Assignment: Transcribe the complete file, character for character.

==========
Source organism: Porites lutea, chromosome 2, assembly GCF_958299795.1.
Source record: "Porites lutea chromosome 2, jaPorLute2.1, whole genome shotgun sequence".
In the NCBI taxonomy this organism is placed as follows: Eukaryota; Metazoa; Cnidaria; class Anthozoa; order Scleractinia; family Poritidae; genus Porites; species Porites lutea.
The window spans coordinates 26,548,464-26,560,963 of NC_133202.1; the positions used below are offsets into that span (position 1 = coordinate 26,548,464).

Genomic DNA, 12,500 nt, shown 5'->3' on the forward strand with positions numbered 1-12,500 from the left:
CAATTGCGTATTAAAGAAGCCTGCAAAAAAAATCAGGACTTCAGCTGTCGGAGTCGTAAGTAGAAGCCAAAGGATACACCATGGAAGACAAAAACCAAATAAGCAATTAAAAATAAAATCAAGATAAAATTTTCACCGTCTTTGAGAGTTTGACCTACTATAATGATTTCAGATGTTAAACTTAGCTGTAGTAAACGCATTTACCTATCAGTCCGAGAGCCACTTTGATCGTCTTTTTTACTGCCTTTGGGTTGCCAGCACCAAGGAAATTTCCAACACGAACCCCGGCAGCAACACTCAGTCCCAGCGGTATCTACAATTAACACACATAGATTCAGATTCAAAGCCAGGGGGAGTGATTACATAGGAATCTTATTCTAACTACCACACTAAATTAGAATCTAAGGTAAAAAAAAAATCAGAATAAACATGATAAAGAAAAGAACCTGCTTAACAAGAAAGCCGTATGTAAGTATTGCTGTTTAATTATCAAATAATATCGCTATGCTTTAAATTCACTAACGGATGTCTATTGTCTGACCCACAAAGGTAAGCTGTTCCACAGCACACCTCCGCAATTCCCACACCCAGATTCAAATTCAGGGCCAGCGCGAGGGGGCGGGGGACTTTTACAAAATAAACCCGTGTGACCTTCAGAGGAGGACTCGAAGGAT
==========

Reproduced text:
Source organism: Porites lutea, chromosome 2, assembly GCF_958299795.1.
Source record: "Porites lutea chromosome 2, jaPorLute2.1, whole genome shotgun sequence".
In the NCBI taxonomy this organism is placed as follows: Eukaryota; Metazoa; Cnidaria; class Anthozoa; order Scleractinia; family Poritidae; genus Porites; species Porites lutea.
The window spans coordinates 26,548,464-26,560,963 of NC_133202.1; the positions used below are offsets into that span (position 1 = coordinate 26,548,464).

Genomic DNA, 12,500 nt, shown 5'->3' on the forward strand with positions numbered 1-12,500 from the left:
CAATTGCGTATTAAAGAAGCCTGCAAAAAAAATCAGGACTTCAGCTGTCGGAGTCGTAAGTAGAAGCCAAAGGATACACCATGGAAGACAAAAACCAAATAAGCAATTAAAAATAAAATCAAGATAAAATTTTCACCGTCTTTGAGAGTTTGACCTACTATAATGATTTCAGATGTTAAACTTAGCTGTAGTAAACGCATTTACCTATCAGTCCGAGAGCCACTTTGATCGTCTTTTTTACTGCCTTTGGGTTGCCAGCACCAAGGAAATTTCCAACACGAACCCCGGCAGCAACACTCAGTCCCAGCGGTATCTACAATTAACACACATAGATTCAGATTCAAAGCCAGGGGGAGTGATTACATAGGAATCTTATTCTAACTACCACACTAAATTAGAATCTAAGGTAAAAAAAAAATCAGAATAAACATGATAAAGAAAAGAACCTGCTTAACAAGAAAGCCGTATGTAAGTATTGCTGTTTAATTATCAAATAATATCGCTATGCTTTAAATTCACTAACGGATGTCTATTGTCTGACCCACAAAGGTAAGCTGTTCCACAGCACACCTCCGCAATTCCCACACCCAGATTCAAATTCAGGGCCAGCGCGAGGGGGCGGGGGACTTTTACAAAATAAACCCGTGTGACCTTCAGAGGAGGACTCGAAGGAT